But on Sunday afternoon, a family friend, Taleea Collins, and Mr. Thomas’s pastor, the Rev. Wendy Paige, said that he had struggled with mental illness for two decades and had repeatedly sought help over the years. . . . Ms. Paige said Mr. Thomas had been diagnosed with schizophrenia.I have written before that the intersection of mental illness with extreme ideology is a major threat to our safety, and here is another example.
But what should we do about it? The Rev. Paige says she
had struggled for years to understand why Thomas wasn’t institutionalized. “There hasn’t been anyone who has given a real solution to deal with a grown man who is dealing with schizophrenia, other than ‘Go home and call us if something happens.’”Mitchell Silber, a former director of intelligence for the NYC police who has lately made himself an expert on antisemitic hate crimes, writes that
Failing to treat individuals with documented mental health issues is not an acceptable solution.But what would an “acceptable solution” be? Our laws do not allow locking up mentally ill people unless they present a clear danger to themselves or others, and many people who knew Grafton Thomas thought he was mild-mannered and anything but violent; before this attack, could a case have been made that he was a danger to society? He did once have a tense confrontation with the police, which led to his being charged with “second-degree reckless endangerment and menacing a police or peace officer,” but those sorts of confrontations happen every day. Are we going to lock up all the homeless people who have ever had a run in with the cops?
The Times rather predictably takes the tone that this is an economic problem, and they explicitly address it under the heading of inequality:
The path to becoming homeless can start with a large medical bill that causes someone to fall behind on their rent payments, which leads to eventual eviction. More than half of the people surveyed in Los Angeles cited economic hardship as the primary reason that they fell into homelessness. In San Francisco, 26 percent of the homeless surveyed cited the loss of a job as the primary cause.
Take a look at the Times photo essay on a miserable homeless camp in Oakland; tell me that seems like a gathering of sane people.
This is not to say that economics does not play a role here; we have probably all known people with mental health or drug problems that might well have landed them on the street if they did not have middle class families and other resources. I certainly have. It may well be true that some people end up homeless after losing a job; losing a job is traumatic for anyone, but for mentally ill people just holding it together it might be the shove that sends them over the edge. Housing costs and the shortage of subsidized housing may also be factors; again, struggles that people with good mental health might be able to manage might be too much for the mentally ill.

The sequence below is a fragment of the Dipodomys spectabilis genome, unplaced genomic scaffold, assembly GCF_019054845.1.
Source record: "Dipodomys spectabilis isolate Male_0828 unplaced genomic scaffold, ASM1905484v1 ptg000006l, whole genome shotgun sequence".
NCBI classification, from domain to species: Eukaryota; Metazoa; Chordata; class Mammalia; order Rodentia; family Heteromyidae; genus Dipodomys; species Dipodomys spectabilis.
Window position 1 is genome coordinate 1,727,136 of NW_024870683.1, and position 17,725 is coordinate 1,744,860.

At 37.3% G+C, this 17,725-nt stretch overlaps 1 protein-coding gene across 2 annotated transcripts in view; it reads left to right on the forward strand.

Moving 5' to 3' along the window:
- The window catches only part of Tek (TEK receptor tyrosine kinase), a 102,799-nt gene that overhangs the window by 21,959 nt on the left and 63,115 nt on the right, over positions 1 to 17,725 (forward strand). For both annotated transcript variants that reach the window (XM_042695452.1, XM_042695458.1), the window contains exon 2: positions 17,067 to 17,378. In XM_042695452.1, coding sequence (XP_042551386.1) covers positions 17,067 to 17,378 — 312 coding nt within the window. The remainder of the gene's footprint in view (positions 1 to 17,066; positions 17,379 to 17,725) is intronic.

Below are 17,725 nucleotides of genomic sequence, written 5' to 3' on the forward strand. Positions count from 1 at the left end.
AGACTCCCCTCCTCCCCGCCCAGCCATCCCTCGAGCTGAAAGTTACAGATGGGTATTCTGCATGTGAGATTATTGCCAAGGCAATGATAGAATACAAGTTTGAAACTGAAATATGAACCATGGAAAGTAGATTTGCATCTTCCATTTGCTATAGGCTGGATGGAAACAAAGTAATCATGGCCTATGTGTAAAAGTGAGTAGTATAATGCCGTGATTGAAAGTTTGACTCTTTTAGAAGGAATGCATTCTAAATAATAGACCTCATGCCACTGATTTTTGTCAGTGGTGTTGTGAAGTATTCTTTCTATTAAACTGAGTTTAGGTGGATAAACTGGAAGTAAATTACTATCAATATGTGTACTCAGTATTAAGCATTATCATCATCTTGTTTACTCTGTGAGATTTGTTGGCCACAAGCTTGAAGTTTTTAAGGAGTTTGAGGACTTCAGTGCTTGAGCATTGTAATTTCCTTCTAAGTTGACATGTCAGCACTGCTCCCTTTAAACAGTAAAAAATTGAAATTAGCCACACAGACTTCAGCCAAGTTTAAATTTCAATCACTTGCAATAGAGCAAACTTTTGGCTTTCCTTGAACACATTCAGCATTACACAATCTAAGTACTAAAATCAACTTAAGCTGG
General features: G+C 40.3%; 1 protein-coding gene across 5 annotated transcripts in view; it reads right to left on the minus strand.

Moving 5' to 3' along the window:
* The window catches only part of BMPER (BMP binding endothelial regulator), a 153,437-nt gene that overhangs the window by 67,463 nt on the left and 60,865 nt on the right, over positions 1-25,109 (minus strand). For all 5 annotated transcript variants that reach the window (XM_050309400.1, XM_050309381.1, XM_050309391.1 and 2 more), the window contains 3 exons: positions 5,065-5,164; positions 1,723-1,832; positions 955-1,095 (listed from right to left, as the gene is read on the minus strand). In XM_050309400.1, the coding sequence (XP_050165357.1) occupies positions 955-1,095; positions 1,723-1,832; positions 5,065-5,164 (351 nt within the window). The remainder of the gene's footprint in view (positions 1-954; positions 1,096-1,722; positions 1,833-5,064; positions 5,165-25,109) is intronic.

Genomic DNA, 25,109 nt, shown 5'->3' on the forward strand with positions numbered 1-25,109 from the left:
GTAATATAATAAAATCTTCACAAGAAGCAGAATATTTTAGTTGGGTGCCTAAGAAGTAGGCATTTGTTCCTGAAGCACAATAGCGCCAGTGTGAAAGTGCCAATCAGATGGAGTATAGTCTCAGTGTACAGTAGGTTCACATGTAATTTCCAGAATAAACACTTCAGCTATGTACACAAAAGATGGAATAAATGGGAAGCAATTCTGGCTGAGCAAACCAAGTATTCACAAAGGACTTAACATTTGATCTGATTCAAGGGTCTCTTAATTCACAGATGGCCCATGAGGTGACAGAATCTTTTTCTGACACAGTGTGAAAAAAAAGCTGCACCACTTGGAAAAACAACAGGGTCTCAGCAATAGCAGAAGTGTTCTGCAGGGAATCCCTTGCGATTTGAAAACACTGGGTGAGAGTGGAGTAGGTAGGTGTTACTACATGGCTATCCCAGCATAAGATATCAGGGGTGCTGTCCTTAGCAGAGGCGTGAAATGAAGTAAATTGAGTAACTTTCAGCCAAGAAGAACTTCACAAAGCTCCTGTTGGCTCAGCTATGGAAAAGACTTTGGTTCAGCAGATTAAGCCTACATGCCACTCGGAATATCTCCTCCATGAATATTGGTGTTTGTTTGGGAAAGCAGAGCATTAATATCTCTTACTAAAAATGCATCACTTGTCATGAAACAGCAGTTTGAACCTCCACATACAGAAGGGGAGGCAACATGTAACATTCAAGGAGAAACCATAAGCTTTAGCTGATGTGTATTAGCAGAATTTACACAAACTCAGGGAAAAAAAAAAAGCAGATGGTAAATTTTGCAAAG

But to write about homelessness without mentioning mental health is just absurd.
That being said, what can we do about it? Better community health care is obviously thing one, and it might be enough to make a big dent in the problem. If you've ever tried to find good mental health providers who are taking new patients and your insurance, you know what a problem that can be even for middle class people. It must be ten times worse for poor people. California has spent billions over the past decade “fighting homelessness,” but I think they would have done better to invest in mental health care. My only hesitation is that since the need is so vast, it is hard to imagine how much money we might need to spend to provide decent mental health care for everyone.
And what about people who refuse care? Because this is a serious problem. “He was on medication for a while but didn't like it and stopped taking it” is a line in many mental health tragedies, including that of Grafton Thomas. Is there a solution to this beyond “Go home and call us if something happens”?
Some people have talked about re-opening state mental hospitals for long-term care, but that is very expensive and the last time we tried it the system was full of brutality and neglect. Several commentators have mentioned the number of mentally ill people in prison, with the idea, stated or not, that maybe they would be better off in mental hospitals. Maybe so, but most mentally ill people have not committed crimes that would get them long prison sentences, and we are a long way from being able to predict which ones are likely to. Scott Alexander, a psychiatrist, has written a long piece about why putting the mentally ill homeless in hospitals is a bad idea, and I recommend it for the curious.
So what is the answer? I honestly don't know. But it seems to me that if we want a world in which everyone who wants one has a home, we first need to invest in mental health care, and if we want to protect our public spaces from being overrun by crazy people who yell at us, we may need to violate a few rights.